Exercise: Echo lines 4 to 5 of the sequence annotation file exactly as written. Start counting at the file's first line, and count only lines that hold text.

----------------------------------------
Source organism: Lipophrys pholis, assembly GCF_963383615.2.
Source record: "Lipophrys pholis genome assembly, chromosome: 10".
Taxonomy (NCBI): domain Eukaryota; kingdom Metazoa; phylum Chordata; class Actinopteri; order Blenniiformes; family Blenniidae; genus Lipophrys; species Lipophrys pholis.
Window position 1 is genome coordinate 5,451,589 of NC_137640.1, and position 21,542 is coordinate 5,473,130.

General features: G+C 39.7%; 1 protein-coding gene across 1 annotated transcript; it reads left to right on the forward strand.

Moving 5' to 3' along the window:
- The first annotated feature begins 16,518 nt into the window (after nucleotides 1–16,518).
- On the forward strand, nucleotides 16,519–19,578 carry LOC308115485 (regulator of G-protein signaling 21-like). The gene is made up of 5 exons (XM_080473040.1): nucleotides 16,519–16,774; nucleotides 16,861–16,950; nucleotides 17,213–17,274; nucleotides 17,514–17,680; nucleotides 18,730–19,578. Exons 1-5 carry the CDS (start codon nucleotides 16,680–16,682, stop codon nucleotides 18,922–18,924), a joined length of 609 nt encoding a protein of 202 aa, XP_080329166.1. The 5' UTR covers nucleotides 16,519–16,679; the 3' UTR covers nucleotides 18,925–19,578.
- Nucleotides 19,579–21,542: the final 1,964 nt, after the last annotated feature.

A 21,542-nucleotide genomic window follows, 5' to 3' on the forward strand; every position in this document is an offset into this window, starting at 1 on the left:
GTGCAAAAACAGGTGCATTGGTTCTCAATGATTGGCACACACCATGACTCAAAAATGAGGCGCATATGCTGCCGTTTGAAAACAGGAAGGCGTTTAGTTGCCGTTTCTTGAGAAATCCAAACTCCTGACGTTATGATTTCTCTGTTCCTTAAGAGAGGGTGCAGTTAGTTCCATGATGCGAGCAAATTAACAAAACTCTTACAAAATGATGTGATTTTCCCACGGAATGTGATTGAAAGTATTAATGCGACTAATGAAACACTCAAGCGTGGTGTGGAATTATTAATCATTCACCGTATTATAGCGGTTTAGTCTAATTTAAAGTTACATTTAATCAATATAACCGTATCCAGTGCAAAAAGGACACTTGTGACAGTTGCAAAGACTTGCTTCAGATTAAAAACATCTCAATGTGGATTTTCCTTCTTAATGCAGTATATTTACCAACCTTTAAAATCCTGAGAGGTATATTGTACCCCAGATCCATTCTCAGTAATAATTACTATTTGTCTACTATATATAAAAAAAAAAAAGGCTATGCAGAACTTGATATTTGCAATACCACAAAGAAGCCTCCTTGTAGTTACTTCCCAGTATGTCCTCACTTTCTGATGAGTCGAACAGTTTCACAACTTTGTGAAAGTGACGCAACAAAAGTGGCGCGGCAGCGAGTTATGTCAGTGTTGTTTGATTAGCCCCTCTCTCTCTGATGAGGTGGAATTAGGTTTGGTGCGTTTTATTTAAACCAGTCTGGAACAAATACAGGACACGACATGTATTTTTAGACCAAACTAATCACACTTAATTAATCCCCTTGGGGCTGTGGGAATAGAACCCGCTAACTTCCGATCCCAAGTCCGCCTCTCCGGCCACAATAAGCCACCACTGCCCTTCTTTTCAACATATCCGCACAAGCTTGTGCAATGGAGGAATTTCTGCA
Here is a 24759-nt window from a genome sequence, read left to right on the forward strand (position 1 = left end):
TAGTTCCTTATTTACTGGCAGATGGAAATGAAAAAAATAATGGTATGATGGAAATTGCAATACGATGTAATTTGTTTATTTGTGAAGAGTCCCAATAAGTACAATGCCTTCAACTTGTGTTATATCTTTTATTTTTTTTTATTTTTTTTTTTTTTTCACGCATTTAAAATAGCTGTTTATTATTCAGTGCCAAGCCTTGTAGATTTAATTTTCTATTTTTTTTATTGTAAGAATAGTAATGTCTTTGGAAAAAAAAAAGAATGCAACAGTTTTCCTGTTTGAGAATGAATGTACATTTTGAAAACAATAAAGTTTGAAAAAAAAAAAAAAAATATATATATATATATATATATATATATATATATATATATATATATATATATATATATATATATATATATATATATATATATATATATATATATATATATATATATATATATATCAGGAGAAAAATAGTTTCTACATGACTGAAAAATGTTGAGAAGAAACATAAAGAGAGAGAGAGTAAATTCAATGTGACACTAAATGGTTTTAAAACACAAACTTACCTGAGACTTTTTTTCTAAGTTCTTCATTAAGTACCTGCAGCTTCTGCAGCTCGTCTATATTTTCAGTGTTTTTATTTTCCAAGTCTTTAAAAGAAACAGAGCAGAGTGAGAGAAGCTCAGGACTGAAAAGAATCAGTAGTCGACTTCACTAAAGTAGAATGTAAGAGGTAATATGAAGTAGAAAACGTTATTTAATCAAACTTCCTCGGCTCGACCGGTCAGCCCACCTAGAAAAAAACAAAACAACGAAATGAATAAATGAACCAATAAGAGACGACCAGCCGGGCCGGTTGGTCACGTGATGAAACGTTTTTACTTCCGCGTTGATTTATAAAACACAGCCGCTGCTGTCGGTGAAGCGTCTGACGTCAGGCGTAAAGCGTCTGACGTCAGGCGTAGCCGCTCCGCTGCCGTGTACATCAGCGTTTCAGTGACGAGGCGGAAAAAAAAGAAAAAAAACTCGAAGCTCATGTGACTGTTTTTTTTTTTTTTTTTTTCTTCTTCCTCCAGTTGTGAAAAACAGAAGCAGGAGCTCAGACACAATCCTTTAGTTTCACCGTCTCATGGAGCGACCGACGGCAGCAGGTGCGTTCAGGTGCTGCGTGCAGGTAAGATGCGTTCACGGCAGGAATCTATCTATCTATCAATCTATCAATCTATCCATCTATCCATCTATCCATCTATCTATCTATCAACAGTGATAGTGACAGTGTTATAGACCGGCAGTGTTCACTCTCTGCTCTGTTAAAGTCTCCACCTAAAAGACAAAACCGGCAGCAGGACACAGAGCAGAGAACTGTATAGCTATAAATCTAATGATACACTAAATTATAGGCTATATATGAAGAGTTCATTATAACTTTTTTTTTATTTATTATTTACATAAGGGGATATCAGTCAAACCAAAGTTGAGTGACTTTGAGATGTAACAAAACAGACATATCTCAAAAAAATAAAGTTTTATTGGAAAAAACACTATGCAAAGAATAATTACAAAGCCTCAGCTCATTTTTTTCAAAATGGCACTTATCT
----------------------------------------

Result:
Window position 1 is genome coordinate 5,451,589 of NC_137640.1, and position 21,542 is coordinate 5,473,130.

General features: G+C 39.7%; 1 protein-coding gene across 1 annotated transcript; it reads left to right on the forward strand.